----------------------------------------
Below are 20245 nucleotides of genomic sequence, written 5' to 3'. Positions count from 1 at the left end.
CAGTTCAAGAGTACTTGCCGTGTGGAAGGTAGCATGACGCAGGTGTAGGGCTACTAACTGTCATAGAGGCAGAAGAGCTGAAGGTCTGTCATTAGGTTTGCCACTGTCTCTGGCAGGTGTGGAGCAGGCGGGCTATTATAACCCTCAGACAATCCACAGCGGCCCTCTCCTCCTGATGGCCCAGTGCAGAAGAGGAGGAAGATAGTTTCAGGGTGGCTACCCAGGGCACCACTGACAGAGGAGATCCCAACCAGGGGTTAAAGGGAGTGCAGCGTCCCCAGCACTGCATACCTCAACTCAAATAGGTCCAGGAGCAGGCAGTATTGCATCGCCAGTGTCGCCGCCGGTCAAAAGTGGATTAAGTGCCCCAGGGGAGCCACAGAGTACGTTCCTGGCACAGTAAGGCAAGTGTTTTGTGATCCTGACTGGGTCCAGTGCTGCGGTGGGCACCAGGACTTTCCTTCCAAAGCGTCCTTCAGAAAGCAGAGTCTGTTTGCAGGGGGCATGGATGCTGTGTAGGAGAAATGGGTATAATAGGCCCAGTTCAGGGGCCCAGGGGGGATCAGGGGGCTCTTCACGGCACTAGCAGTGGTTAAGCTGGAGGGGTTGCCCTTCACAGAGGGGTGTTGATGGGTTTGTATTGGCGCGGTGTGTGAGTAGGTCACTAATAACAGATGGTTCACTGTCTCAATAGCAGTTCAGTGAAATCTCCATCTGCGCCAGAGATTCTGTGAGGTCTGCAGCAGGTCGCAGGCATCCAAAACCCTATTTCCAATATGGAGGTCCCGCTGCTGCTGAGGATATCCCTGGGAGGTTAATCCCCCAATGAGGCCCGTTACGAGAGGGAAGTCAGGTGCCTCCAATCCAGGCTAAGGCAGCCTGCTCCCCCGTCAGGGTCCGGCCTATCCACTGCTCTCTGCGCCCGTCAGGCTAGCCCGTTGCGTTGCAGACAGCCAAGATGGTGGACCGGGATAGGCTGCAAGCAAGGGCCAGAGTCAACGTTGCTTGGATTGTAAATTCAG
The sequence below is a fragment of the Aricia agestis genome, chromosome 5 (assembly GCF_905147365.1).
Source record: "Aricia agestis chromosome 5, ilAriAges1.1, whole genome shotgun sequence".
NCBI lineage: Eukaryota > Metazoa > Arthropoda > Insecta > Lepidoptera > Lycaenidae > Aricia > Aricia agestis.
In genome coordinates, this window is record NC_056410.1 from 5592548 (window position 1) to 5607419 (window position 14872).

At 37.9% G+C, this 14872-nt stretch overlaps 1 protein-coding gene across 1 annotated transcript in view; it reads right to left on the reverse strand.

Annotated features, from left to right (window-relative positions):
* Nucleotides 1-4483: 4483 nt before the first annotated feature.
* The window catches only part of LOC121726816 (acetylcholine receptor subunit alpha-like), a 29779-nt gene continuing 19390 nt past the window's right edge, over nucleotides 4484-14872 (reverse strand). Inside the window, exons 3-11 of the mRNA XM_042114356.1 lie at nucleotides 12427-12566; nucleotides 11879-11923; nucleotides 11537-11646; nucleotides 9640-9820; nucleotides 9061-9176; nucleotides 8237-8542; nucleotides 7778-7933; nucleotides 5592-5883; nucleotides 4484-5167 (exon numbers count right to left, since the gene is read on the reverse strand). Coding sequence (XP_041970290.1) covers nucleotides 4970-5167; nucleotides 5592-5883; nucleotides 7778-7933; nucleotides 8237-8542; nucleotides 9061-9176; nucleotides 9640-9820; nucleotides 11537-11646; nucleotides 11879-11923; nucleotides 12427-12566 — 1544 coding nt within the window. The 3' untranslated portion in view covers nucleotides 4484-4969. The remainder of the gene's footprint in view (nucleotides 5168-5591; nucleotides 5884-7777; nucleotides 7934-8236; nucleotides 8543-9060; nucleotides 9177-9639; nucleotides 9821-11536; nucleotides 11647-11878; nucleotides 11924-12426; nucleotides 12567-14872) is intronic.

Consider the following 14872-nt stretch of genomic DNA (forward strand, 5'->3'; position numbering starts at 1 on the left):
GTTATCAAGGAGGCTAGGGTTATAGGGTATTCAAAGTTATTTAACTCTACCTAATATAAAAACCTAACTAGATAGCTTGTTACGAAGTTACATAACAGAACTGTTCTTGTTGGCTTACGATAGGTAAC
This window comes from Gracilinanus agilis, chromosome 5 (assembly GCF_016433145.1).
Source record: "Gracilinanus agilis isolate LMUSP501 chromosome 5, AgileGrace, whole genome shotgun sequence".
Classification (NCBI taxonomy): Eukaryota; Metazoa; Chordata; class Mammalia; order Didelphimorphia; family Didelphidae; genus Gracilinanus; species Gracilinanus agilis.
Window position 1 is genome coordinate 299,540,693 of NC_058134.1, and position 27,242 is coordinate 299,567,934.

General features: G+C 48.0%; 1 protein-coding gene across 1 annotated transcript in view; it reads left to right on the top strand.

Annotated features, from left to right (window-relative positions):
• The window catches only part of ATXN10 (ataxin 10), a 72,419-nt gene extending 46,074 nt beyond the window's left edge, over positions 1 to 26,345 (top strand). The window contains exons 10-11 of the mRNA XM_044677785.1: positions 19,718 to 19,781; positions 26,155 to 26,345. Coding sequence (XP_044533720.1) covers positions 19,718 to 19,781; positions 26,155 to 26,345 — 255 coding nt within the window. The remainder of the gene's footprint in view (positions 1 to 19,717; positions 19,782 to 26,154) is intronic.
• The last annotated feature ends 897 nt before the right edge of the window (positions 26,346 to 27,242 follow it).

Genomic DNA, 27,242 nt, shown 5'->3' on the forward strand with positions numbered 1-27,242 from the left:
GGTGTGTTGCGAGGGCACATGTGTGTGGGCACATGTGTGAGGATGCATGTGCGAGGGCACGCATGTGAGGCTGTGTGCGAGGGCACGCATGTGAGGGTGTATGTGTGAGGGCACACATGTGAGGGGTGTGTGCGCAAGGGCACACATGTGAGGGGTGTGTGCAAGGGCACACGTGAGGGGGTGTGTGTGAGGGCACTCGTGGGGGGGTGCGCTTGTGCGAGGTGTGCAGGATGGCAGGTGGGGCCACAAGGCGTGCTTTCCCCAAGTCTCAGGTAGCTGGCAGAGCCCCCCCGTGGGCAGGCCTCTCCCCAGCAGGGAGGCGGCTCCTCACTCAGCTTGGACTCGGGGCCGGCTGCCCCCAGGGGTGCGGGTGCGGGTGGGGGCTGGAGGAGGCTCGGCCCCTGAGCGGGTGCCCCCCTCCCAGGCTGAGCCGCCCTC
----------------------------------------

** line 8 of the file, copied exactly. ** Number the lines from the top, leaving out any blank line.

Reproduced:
Annotated features, from left to right (window-relative positions):